New York Riveters players, Kaleigh Fratkin, and Tatiana Rafter have a close connection to the UBC Thunderbirds. Rafter represented UBC from 2010-2015. Several of the current Thunderbirds played alongside her. Fratkin hails from Burnaby, B.C. and skates with the Thunderbirds during the summer to stay active. To see UBC competing at the highest level in university hockey is quite the accomplishment.
“I think it’s unbelievable,” said Fratkin. “Growing up I had the opportunity to see UBC in my back yard, and their program was one of the worst at the university level. I actually knew Graham Thomas because he was at Syracuse at the time, and he was actually doing some recruiting. He ended up leaving and going to UBC. It was actually amazing to see the turnaround that he did, and his ability to recruit the top end players, and make UBC one of the best programs at the Canadian university level.”
The 24 year-old Fratkin, is in her second NWHL season. The pair have a soft spot for UBC. Rafter contributed 61 goals and 55 assists during her time with UBC. She led the Thunderbirds in scoring during the 2013, 2014, and 2015 seasons. Also, the first three seasons with Coach Graham Thomas behind the bench. Rafter has watched a massive shift in approach, positivity, and skill since her inaugural season.
“It was crazy,” said Rafter. “When Graham came in. I had two coaches prior to him, my first and second year. He came in my third year, and we had two (2-24) wins the season before. We only changed three players in our personnel. He just really implemented the whole philosophy in believing in ourselves. It was just building confidence within the program, and helping build a legacy. I thought that was really cool, over my time there seeing the changes from my first year, all the way to my fifth year.”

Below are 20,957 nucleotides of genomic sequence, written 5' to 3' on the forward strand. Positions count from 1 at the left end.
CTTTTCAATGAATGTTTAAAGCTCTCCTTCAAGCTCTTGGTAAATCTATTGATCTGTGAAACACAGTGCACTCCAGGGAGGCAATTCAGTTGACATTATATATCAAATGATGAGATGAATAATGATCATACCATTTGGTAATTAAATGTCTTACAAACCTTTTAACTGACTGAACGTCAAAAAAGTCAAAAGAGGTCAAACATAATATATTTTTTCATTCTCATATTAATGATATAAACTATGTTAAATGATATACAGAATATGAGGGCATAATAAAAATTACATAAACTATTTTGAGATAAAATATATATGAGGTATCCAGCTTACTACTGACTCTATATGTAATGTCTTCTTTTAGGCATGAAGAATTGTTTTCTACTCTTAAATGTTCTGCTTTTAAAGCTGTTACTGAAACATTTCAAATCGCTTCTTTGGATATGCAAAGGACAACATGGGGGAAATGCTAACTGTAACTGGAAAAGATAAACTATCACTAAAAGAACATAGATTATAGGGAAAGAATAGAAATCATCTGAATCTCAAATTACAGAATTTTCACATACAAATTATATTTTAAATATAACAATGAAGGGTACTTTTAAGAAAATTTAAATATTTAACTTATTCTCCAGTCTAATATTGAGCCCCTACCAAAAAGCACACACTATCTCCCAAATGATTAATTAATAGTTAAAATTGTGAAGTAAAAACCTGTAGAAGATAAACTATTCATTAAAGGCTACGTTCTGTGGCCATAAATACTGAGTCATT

UBC is locked in as the number one seed at the Strathcona Paper Centre, Napanee, Ontario. They’ll take on the hosts, Queen’s Gaels on Thursday at 7:00 PM ET. It’s going to be a different tournament than last years in Calgary, where UBC won silver. UBC is the team to beat, they’ll be getting every opponents top game. They won’t be able to sneak up on anyone. The pressure is certainly there, but is there an advantage as a number one seed?
“Yes, and no,” said Fratkin.”This biggest thing in that situation is every team you play against is going to want to beat you. I think the good thing playing at the university, and college level. Regardless of how you do in the regular season it doesn’t really matter. It comes down to that playoff side. The great thing about being a top seed, you kind of take on this responsibility and ownership to always bring your best game forward, and play every game like it’s going to be a playoff game, and just have that expectation that you want to win, you want to be a winning team. UBC has become a winning organization. To see them at the top seed, is awesome.”